• There are many tables in the database that do not have Primary Key - this is a requirement for any tables to get published.
  • You already have a backup copied to the destination data-center.

I see many drawbacks in your approach :

  • T-Rep is not easy to setup as compared to other technologies. If there is any schema changes then it requires a new snapshot.
  • If you are going with T-REP then you have to make schema changes - add Primary Key to tables that dont have.
  • Doing any change to your existing database, your application has to be fully tested to avoid any unexpected behavior.
  • If your database is having large number of transactions and depending on network bandwidth between the 2 datacenters, there will be replication latency as well.

Based on my experience, below is my recommendation :

  • Change your database to full recovery. This is not a major impact as compared to creating PKs.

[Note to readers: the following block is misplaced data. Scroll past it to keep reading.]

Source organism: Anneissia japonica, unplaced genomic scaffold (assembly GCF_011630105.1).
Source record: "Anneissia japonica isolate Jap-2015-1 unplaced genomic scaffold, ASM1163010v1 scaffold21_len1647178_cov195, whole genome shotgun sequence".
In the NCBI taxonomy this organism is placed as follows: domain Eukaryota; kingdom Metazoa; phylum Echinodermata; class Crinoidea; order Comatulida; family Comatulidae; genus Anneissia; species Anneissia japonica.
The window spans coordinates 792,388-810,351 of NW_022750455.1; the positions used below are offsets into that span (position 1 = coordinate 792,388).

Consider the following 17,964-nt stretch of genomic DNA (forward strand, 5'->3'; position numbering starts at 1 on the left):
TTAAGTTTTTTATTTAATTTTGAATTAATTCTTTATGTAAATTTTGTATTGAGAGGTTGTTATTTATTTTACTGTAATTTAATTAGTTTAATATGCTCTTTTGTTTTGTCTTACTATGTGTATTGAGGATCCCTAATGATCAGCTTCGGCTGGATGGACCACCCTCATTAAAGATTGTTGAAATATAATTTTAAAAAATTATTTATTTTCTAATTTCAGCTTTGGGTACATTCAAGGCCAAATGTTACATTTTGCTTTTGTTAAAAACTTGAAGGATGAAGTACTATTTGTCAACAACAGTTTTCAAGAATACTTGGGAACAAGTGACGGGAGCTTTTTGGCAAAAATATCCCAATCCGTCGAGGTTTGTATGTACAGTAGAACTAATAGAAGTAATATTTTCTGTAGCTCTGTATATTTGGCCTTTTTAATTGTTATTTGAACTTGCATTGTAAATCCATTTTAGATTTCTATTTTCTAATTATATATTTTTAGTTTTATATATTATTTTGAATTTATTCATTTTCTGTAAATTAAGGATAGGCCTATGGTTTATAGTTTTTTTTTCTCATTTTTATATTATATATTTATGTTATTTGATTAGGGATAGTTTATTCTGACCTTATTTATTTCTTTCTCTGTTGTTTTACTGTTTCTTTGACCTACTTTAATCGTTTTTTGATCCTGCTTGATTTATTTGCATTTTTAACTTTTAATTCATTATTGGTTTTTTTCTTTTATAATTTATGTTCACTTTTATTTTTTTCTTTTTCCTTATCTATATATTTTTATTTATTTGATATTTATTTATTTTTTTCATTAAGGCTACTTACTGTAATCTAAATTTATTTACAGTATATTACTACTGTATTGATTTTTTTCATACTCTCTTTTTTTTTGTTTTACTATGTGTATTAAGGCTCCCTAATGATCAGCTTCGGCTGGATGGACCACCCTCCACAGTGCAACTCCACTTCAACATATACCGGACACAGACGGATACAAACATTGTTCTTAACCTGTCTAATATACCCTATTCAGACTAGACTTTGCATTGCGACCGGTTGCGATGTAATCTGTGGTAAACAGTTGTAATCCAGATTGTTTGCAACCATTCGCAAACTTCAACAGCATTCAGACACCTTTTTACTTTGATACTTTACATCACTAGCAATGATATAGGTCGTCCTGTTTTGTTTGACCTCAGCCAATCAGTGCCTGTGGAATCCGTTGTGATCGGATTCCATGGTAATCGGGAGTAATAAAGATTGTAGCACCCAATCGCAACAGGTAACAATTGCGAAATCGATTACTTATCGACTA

• Ship the full backup of the source database - take backup with compression and enable instant file initialization. This will help you to cut down the restore time on destination data-center.
  • Restore database on the destination server WITH NORECOVERY.
  • Implement Logshipping and initialize it from the backup.
  • Have logshipping ship the logs every 1 min.
  • During the day of failover, take a last tail log backup on source and restore it on the destination using WITH RECOVERY. This will bring the destination database online.
  • Once the destination database is online, you have to sync up users.
  • You should change your web.config to point it to the new server.

You do not have to move any system databases. Make sure you do all the prep work before hand - script out logins, jobs, ssis packages, etc and create them on the destination server.

Refer to this answer for post restore steps and other best practices.

Note: You can implement Database mirroring (SYNC or ASYNC depending on the edition of sql server you are using) as well, but logshipping is just simple to implement and if you test it, it wont disappoint you. I have moved successfully terabyte database from one datacenter to another using the above technique and it works perfectly fine.